A good year for women on film, as exemplified in new releases The Eyes of My Mother, Miss Sloane, and more
Matthew Lickona 5 p.m., Dec. 9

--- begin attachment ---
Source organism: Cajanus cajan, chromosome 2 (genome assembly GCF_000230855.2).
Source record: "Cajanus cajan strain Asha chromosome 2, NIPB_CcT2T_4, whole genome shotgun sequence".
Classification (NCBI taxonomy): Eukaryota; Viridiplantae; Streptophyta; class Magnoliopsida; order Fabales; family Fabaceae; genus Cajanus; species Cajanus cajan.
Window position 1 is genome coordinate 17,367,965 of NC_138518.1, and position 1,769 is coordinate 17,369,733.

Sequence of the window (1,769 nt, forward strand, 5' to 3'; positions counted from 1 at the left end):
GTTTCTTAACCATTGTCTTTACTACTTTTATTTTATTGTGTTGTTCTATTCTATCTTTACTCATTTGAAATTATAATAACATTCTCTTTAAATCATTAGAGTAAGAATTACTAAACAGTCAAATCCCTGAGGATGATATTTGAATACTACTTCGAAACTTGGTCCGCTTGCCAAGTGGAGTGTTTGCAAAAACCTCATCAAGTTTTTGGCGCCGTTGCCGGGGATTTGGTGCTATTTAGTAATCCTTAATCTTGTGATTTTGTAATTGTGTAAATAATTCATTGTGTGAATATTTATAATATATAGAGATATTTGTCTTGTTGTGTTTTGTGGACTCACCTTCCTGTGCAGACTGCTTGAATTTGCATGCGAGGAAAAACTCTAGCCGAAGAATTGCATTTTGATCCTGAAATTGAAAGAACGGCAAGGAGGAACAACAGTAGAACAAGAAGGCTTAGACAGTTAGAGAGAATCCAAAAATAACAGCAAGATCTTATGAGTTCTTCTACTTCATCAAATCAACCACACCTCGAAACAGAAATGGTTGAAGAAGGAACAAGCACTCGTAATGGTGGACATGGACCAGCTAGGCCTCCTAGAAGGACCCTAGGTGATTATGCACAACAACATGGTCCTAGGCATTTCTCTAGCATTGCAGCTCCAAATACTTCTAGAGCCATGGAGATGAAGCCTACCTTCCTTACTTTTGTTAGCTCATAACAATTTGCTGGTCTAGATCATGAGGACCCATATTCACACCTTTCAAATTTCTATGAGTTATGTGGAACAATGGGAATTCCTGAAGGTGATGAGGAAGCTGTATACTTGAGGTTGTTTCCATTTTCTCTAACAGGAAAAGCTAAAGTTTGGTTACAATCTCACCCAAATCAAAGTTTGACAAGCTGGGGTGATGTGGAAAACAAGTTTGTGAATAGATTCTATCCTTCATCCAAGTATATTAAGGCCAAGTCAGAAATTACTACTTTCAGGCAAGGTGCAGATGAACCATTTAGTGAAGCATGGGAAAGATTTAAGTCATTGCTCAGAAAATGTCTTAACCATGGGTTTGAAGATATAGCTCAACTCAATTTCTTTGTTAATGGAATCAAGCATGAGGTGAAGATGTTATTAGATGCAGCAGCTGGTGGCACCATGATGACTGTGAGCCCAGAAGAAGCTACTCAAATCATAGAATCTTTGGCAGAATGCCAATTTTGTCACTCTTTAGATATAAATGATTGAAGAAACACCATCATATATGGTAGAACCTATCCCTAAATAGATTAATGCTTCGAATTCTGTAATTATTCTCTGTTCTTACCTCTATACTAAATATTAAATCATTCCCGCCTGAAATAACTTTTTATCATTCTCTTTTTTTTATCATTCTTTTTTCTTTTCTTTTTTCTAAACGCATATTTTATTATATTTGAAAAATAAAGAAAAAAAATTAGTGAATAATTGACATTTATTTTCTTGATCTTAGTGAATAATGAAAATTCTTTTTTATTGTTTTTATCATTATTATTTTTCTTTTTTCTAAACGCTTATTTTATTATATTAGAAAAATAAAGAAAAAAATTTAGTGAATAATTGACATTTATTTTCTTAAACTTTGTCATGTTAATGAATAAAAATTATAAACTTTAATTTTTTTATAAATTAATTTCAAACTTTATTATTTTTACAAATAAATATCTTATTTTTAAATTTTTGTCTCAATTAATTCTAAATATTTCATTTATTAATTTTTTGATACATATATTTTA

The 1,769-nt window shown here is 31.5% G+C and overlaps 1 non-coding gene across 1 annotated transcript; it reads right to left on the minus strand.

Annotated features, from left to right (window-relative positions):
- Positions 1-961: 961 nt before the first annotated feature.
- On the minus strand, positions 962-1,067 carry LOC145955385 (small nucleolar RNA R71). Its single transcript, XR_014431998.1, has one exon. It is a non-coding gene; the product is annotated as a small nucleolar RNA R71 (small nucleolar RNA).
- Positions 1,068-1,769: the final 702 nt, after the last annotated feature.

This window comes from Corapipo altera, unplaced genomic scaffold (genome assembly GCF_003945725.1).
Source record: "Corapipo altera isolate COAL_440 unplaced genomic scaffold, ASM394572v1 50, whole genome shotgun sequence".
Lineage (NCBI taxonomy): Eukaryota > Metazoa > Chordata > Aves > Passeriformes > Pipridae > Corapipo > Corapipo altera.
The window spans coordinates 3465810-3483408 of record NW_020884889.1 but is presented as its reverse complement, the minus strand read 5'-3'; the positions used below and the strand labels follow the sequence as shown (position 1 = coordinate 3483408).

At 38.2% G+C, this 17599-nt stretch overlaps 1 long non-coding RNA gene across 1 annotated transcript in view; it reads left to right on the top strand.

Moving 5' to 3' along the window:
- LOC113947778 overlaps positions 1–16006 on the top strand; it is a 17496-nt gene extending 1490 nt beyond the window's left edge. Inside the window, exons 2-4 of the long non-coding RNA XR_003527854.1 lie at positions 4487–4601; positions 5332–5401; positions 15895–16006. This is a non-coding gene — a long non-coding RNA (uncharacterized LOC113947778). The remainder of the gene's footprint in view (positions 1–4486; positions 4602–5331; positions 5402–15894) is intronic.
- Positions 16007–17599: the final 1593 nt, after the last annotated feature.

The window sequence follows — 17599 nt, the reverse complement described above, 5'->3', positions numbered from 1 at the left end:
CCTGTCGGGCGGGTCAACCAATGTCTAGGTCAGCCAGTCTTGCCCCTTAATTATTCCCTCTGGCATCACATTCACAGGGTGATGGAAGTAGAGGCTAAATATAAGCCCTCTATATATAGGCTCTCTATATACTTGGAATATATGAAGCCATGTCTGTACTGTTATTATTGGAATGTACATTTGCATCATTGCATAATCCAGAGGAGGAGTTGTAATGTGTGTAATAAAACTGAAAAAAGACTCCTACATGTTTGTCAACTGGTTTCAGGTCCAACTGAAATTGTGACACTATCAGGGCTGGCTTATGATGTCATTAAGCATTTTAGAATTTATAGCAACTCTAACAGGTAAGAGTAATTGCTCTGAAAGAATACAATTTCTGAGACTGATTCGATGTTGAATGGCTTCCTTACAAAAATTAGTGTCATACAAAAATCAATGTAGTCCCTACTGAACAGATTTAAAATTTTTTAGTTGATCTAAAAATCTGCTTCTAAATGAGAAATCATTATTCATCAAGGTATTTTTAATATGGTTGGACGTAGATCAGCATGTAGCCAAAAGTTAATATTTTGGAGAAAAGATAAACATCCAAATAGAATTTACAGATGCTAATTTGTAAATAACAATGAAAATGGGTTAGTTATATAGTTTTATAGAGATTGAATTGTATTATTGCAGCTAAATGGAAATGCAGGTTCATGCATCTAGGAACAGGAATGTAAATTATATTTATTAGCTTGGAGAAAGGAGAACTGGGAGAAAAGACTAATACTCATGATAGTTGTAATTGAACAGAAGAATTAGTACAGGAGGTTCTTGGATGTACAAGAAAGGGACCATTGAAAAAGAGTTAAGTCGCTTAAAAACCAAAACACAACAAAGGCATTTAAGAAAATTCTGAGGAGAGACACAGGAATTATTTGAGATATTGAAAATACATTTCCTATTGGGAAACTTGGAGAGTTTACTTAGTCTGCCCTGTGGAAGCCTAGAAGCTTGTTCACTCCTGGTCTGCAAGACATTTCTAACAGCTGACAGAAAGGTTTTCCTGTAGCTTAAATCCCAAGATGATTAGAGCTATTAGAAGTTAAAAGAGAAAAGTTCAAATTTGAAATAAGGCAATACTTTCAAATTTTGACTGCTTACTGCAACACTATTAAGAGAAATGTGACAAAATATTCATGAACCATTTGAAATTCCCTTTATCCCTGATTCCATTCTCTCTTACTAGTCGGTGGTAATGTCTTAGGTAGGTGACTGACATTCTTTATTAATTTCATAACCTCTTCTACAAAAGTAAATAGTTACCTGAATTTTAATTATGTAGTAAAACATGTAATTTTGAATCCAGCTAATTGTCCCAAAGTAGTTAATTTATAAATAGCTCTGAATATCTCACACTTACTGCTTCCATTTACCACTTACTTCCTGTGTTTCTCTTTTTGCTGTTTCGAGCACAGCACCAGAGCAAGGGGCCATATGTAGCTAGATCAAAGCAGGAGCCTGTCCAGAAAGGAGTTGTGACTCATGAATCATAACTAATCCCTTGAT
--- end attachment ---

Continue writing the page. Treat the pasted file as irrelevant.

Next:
Diann Shipione, the former member of the City pension board who exposed the frailty of San Diego finances and the dishonesty of pension information provided by the government, has been admitted to the Harvard Kennedy School Masters Program in Public Administration. She starts July 21 and graduates in 2010. In 2002, she warned city council that a sharp increase in pension benefits combined with a decrease in pension funding would drive the City off the financial cliff. She was ignored -- and ridiculed. In 2003, she challenged the veracity of a $500 million sewer bond offering. The City ultimately canceled the offering and was forced to confess in 2004 that prospectus information had been misleading, and the City was in deep fiscal trouble because of the problems she had pointed out. But the smears continued; there was even a plot to put her under citizens' arrest. There were several investigations of the egregious irregularities. Studies by Kroll Inc., the city attorney, and the Securities and Exchange Commission showed that Shipione was right. Her husband, attorney Pat Shea, will accompany her to Cambridge, although he will return to San Diego once a month for meetings and the like. Shea got both an MBA and law degree from Harvard in 1975. He ran for mayor in 2005, stating that the City should go into bankruptcy. That view may ultimately prevail, too.